The Cuff Link King

Designer Robert Tateossian

These are for your Helmut Lang kind of guy: a bit wild and a little out there," says designer Robert Tateossian, pointing to a pair of bold, angular cuff links in onyx and silver. "These," he says picking up a more classic pair, "are made for more of a Zegna guy: somewhat more discreet." Tateossian (pronounced Ta-tee-OH-see-yan) is sifting through a four-foot-high tower of cuff link trays in his London showroom, ascribing identities to every single pair. Given that at last count his collection ran to more than 3,000 designs, it's a time-consuming, nevertheless engrossing, process.

If any man deserves the title of 21st-century cuff link king, it is this urbane 41-year-old financier turned silversmith and accessories designer. Born in Kuwait and educated at a French school in Rome, then in Beirut and New York before studying international finance at Wharton and finally settling in London, Tateossian left the money markets for the cloth markets and began importing mudmee, a rare silk favored by the Thai royal family. It proved a hit with decorators, but given that it took up to a year to make a 20-yard length, Tateossian knew he'd have problems maintaining supply and cast about for another field. "I loved traveling, so I went with jewelry," he says, explaining with a smile, "because it's so easy to travel with."

He's right; his work does travel well. The pieces that bear his name are equally at home in Tokyo or Toronto, Munich or Manhattan (where they're sold at Bergdorf Goodman and Saks Fifth Avenue). His shop, in the Royal Exchange of London's financial district, is clean, contemporary, and as international-looking as the thirty- to fortysomething stockbrokers and bankers who frequent it. It was Tateossian who gave us the ultimate in whimsical shirt-sleeve fasteners when he put tiny watch movements into cuff links ($210) and allowed men to tell the time without having to pull back their cuff. And if you like to wear your wit on your sleeve, there are thermometer cuff links ($150); cuff links that play roulette ($210); cuff links that advise you which stocks to buy and which to sell ($210).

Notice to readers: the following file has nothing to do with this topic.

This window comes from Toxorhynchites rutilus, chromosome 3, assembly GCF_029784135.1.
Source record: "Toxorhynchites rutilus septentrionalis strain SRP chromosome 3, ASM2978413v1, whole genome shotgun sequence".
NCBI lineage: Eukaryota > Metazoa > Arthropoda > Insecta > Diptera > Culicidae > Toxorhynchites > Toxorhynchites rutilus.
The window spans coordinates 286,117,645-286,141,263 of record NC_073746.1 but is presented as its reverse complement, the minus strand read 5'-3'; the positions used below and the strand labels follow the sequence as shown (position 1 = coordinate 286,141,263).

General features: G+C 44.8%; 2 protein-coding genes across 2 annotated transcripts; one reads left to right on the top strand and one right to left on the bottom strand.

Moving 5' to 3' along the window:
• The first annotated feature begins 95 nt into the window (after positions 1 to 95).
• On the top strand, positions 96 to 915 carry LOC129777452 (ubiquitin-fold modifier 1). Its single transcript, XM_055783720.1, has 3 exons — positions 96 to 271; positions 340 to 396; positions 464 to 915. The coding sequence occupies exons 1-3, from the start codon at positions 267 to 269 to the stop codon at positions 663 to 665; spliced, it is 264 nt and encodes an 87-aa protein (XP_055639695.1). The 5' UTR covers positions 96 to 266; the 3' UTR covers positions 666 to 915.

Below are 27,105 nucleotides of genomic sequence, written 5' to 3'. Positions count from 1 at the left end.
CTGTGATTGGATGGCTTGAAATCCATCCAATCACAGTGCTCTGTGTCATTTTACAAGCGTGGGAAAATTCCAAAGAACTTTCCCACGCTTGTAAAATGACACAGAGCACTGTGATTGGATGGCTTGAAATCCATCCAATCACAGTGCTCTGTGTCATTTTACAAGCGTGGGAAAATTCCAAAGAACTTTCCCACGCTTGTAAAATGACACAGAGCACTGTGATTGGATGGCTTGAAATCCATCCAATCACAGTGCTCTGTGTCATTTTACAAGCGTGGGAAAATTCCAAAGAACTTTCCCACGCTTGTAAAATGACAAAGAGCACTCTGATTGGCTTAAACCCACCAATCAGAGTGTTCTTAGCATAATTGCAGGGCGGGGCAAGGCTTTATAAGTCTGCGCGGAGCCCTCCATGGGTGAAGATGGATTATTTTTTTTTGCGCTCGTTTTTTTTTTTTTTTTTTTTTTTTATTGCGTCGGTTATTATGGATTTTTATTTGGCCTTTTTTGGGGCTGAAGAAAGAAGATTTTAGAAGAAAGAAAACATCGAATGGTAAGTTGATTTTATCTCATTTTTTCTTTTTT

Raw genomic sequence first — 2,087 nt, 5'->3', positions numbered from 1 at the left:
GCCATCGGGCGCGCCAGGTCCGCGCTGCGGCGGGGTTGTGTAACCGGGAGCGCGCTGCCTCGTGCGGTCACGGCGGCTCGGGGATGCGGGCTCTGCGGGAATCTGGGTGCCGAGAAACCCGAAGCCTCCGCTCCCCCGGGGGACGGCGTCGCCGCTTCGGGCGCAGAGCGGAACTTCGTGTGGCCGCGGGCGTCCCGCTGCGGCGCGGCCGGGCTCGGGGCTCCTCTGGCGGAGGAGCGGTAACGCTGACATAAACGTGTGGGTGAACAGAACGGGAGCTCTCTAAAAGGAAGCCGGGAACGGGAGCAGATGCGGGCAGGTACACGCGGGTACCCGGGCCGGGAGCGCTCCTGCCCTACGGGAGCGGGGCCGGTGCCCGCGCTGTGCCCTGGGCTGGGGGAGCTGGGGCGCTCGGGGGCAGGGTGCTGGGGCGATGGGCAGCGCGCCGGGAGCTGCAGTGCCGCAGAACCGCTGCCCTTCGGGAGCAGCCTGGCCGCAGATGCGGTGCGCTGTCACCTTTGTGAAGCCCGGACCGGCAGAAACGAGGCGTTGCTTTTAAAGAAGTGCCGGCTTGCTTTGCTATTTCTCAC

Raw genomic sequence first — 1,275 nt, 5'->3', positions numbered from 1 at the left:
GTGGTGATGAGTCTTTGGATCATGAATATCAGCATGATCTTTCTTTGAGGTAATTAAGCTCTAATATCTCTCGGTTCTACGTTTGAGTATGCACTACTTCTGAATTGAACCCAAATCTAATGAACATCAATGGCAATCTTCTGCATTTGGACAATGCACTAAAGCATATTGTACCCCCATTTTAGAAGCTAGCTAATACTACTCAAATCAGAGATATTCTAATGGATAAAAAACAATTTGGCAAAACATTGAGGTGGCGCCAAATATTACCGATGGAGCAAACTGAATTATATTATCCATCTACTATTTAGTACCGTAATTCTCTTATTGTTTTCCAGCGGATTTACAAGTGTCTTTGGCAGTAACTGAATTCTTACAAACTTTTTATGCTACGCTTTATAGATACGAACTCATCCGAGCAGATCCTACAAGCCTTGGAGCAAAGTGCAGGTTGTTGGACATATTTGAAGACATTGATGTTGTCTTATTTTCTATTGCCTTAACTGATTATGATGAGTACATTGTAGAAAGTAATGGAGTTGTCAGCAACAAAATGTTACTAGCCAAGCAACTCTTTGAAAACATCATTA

But Tateossian is much more than a purveyor of trinkets to bored bankers. His particular genius lies in his willingness to experiment and treat unusual materials with a jeweler's sensibility: Polychromatic Perspex is hand-cut and carefully set as if it were a precious or semiprecious stone ($165); fiber-optic glass is meticulously sliced and polished ($135); and where others might use mere mother-of-pearl, Tateossian provides his own twist with highly polished abalone shell ($250). There is also silver studded with garnet ($450) or citrine ($600), and a collection trimmed in diamonds ($2,100).

He has, of course, moved beyond cuff links: There's jewelry ranging from women's pieces that echo the sixties style of Paco Rabanne, to über-masculine styles that combine silver and leather. And since summer 2002, a line of shirts in any color you'd like, as long as it's white—albeit white with contrasting stitching, white with colored buttons, or white with a textured finish. After all, you wouldn't want your Tateossian shirt to clash with your cuff links, now would you?

Cuff links range in price from $125 to $2,100. At 1/4 Royal Exchange, London; 44-207-283-3434; www.tateossian.com.